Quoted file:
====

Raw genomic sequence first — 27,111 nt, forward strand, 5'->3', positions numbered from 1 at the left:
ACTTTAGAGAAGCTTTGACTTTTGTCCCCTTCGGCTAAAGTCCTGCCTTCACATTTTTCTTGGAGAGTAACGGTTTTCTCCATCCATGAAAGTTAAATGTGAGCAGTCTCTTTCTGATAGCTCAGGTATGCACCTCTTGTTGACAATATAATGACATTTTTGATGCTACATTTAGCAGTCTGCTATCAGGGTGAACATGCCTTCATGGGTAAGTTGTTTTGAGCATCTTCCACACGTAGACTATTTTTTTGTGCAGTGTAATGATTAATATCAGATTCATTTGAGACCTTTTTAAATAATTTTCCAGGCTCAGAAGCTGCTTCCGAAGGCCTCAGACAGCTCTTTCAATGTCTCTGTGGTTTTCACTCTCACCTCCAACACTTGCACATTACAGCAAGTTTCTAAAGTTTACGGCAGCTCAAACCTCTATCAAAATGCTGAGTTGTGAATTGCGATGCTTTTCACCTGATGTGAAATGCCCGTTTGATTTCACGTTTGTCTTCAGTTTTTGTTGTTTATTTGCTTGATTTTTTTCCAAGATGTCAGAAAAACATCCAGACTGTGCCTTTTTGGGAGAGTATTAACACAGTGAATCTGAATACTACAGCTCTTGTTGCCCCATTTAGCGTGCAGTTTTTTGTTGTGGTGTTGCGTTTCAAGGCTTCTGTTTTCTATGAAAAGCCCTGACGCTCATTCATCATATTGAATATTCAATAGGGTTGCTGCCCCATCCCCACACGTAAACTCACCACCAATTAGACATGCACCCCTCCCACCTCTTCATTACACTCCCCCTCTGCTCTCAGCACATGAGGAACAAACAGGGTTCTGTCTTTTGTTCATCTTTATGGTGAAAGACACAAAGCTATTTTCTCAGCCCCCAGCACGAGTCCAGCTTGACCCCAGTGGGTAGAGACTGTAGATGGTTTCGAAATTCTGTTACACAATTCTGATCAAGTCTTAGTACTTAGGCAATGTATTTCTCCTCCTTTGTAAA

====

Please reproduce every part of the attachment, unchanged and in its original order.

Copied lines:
Raw genomic sequence first — 27,111 nt, forward strand, 5'->3', positions numbered from 1 at the left:
ACTTTAGAGAAGCTTTGACTTTTGTCCCCTTCGGCTAAAGTCCTGCCTTCACATTTTTCTTGGAGAGTAACGGTTTTCTCCATCCATGAAAGTTAAATGTGAGCAGTCTCTTTCTGATAGCTCAGGTATGCACCTCTTGTTGACAATATAATGACATTTTTGATGCTACATTTAGCAGTCTGCTATCAGGGTGAACATGCCTTCATGGGTAAGTTGTTTTGAGCATCTTCCACACGTAGACTATTTTTTTGTGCAGTGTAATGATTAATATCAGATTCATTTGAGACCTTTTTAAATAATTTTCCAGGCTCAGAAGCTGCTTCCGAAGGCCTCAGACAGCTCTTTCAATGTCTCTGTGGTTTTCACTCTCACCTCCAACACTTGCACATTACAGCAAGTTTCTAAAGTTTACGGCAGCTCAAACCTCTATCAAAATGCTGAGTTGTGAATTGCGATGCTTTTCACCTGATGTGAAATGCCCGTTTGATTTCACGTTTGTCTTCAGTTTTTGTTGTTTATTTGCTTGATTTTTTTCCAAGATGTCAGAAAAACATCCAGACTGTGCCTTTTTGGGAGAGTATTAACACAGTGAATCTGAATACTACAGCTCTTGTTGCCCCATTTAGCGTGCAGTTTTTTGTTGTGGTGTTGCGTTTCAAGGCTTCTGTTTTCTATGAAAAGCCCTGACGCTCATTCATCATATTGAATATTCAATAGGGTTGCTGCCCCATCCCCACACGTAAACTCACCACCAATTAGACATGCACCCCTCCCACCTCTTCATTACACTCCCCCTCTGCTCTCAGCACATGAGGAACAAACAGGGTTCTGTCTTTTGTTCATCTTTATGGTGAAAGACACAAAGCTATTTTCTCAGCCCCCAGCACGAGTCCAGCTTGACCCCAGTGGGTAGAGACTGTAGATGGTTTCGAAATTCTGTTACACAATTCTGATCAAGTCTTAGTACTTAGGCAATGTATTTCTCCTCCTTTGTAAA